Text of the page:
Numerous emails obtained by United States prosecutors that are attached to a newly unsealed indictment against Huawei, its CFO, and two of its subsidiaries seemingly confirm the Chinese company's corporate espionage plans and specifically its intent to steal valuable intellectual property from T-Mobile.
Spying level: The Naked Gun
Among the central pieces of evidence backing the 13-count indictment are internal emails from 2012 and 2013 that saw several employees of the Chinese firm openly discuss trade secret theft and even repeatedly reference their inability to conduct it in a proper manner. The communication in question occasionally reads like a deleted scene from Johnny English or Austin Powers, with Huawei's plants at T-Mobile being caught more often than not.
The emails are understood to be new evidence because it's otherwise hard to see how T-Mobile failed to prove Huawei misappropriated its trade secrets as part of a civil case concluded in 2017 with what's technically a win, albeit one that saw it receive $4.5 million based on contract violations that stemmed from the theft, not half a billion dollars T-Mobile originally sought for intellectual property theft.
About five years ago, Huawei tasked several U.S.-based spies with helping it copy Tappy, T-Mobile's robot designed for testing user experiences of touchscreen-equipped devices; mostly smartphones. The firm first wanted to outright buy or license the device but was refused, with T-Mobile saying it has no intention of making it available in that capacity to any entity.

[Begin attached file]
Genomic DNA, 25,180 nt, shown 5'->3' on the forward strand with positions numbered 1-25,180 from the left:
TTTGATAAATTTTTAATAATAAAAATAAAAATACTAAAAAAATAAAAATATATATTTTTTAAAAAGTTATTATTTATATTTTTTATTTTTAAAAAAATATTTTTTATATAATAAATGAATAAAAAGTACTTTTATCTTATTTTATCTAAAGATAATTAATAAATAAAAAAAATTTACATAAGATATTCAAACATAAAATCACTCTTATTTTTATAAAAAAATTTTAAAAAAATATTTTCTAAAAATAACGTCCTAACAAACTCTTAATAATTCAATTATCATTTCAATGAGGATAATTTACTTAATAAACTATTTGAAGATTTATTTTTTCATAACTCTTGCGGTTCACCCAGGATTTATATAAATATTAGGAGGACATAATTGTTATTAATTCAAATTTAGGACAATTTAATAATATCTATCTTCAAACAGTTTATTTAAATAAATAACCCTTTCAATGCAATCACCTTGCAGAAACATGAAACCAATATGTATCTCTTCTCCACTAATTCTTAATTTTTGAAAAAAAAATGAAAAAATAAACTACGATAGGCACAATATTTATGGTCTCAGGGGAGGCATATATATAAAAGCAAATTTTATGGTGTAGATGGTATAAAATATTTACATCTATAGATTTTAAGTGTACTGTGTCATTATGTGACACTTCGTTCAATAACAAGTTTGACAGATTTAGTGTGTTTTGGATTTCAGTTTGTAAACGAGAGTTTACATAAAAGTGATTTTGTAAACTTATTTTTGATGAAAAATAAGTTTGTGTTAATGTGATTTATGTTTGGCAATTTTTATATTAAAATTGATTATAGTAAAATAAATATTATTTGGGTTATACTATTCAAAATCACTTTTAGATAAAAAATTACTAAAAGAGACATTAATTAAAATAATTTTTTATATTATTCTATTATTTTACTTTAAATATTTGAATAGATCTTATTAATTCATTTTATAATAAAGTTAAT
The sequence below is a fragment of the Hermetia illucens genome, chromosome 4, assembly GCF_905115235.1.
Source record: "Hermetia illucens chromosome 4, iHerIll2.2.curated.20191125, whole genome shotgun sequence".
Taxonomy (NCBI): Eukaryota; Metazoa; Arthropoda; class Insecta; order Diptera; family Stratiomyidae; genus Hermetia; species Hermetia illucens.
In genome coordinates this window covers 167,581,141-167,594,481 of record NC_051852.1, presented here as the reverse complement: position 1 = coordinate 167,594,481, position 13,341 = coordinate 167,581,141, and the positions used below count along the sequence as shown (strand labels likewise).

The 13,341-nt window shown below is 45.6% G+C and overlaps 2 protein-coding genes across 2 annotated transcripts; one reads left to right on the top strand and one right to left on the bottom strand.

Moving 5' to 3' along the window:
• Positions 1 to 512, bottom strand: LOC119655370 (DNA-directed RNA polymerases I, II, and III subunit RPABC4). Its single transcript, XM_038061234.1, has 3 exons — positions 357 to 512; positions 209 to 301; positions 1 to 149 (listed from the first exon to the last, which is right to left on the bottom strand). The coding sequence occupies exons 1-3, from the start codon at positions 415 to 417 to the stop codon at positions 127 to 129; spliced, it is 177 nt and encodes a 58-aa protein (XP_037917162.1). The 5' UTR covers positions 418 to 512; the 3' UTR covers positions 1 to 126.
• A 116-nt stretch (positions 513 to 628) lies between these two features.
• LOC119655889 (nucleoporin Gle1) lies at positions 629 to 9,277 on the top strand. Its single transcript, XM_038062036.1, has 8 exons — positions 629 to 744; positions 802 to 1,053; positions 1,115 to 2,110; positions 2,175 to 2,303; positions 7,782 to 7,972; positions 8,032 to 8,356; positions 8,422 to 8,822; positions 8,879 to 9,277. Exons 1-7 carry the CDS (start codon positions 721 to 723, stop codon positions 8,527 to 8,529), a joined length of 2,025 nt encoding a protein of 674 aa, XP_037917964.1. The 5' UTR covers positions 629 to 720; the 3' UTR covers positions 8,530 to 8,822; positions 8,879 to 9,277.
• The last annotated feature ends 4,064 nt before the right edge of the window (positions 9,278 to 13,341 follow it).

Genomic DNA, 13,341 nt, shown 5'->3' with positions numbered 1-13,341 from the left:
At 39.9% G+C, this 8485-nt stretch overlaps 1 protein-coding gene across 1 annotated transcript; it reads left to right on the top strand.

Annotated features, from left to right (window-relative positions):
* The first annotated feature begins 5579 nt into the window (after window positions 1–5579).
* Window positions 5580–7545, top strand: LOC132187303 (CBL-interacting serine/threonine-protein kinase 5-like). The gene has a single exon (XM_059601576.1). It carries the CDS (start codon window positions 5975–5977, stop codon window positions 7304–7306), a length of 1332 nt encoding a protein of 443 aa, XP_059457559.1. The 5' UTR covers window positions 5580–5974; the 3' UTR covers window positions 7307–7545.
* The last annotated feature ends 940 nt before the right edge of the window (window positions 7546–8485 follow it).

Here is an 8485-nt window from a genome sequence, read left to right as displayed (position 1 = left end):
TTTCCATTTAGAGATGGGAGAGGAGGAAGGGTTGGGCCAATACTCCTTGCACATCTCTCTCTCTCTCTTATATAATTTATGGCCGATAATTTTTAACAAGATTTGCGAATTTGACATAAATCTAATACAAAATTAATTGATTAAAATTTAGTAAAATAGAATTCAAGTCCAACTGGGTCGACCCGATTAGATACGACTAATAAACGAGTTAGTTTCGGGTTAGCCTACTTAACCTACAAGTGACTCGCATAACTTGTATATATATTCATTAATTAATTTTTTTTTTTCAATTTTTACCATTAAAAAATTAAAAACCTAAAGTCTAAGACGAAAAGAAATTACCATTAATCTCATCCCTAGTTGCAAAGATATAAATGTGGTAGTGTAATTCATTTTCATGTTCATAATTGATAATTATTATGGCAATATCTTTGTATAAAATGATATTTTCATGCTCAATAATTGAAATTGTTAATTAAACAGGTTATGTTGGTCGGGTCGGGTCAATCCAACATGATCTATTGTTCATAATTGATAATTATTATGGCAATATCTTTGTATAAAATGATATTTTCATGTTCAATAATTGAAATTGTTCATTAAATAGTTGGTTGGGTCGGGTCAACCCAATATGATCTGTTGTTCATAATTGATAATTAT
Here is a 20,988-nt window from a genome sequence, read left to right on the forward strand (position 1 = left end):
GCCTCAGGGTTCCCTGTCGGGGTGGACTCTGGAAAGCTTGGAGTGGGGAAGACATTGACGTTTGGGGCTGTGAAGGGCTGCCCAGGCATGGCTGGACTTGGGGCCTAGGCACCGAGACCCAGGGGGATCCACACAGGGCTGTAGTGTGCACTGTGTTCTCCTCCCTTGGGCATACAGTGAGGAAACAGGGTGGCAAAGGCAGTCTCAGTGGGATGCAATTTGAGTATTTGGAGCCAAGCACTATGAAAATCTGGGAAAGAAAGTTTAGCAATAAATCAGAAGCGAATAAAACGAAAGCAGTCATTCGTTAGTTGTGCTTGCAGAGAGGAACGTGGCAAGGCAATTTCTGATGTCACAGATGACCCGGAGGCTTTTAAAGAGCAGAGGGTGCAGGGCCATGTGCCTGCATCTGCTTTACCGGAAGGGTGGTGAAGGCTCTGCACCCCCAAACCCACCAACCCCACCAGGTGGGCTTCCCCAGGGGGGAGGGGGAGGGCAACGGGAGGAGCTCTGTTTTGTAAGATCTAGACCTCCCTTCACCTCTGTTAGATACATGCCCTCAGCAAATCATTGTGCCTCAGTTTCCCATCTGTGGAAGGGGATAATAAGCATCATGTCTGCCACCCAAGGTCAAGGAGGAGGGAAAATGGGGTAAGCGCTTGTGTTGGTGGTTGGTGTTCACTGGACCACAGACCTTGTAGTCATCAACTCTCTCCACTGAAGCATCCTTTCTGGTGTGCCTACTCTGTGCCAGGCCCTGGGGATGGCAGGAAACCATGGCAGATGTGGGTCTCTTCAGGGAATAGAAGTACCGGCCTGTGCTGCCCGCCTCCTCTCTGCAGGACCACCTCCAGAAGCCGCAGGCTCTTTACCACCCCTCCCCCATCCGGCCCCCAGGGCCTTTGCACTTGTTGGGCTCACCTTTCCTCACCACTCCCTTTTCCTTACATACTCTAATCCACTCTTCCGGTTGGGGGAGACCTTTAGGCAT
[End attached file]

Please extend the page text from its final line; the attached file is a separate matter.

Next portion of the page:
Huawei's U.S. plants grew desperate over time and even resorted to asking questions about Tappy's specifications and components, thus telegraphing their intent to T-Mobile seeing how they had little reasons to inquire about such matters for any legitimate purposes.
The newly unsealed emails confirm Huawei's HQ in Shenzen was actively working on copying Tappy and was quite unhappy with the spies' results. What starts as a befuddled refusal turns into what's essentially a running joke as the emails contain about a dozen instances wherein the spies had to tell the HQ they simply cannot ask any more questions from T-Mobile officials directly as they're already heavily suspected of foul play and have been caught red-handed on numerous occasions.
"Once again, we CAN'T ask TMO any questions about the robot. TMO is VERY angry the questions that we asked," one of the emails from early 2013 reads. R&D officials from China still repeated their demand on two more occasions following that exchange before they agreed to send one of their engineers to observe the robot personally under a false pretense of testing.
The official in question, aided by one of Huawei's U.S. plants, infiltrated T-Mobile's testing lab on several occasions. In response, all Huawei employees bar one had T-Mobile's testing facility clearances revoked and the ordeal eventually led to the aforementioned lawsuit settled in 2017.
No more fun and crimes
U.S. prosecutors are yet to reveal any individual names accused of being complicit in the theft and it's presently unclear whether they intend to do so seeing how they aren't likely to apprehend them and having China extradite them is essentially impossible.
The same indictment also contains criminal charges against Huawei CFO Meng Wanzhou that's presently battling her extradition in Canada, with the DOJ alleging she was personally involved in fraud stemming from an illegal banking scheme designed as part of a conspiracy to violate U.S. trade embargoes imposed on Iran. The 46-year-old is consequently facing up to 30 years in prison.
As Huawei's legal issues with the U.S. and American companies continue to pile up and Washington-Beijing relations are growing tenser by the day for that and many other reasons, the Shenzen-based firm can safely bury any stateside ambitions it previously harbored.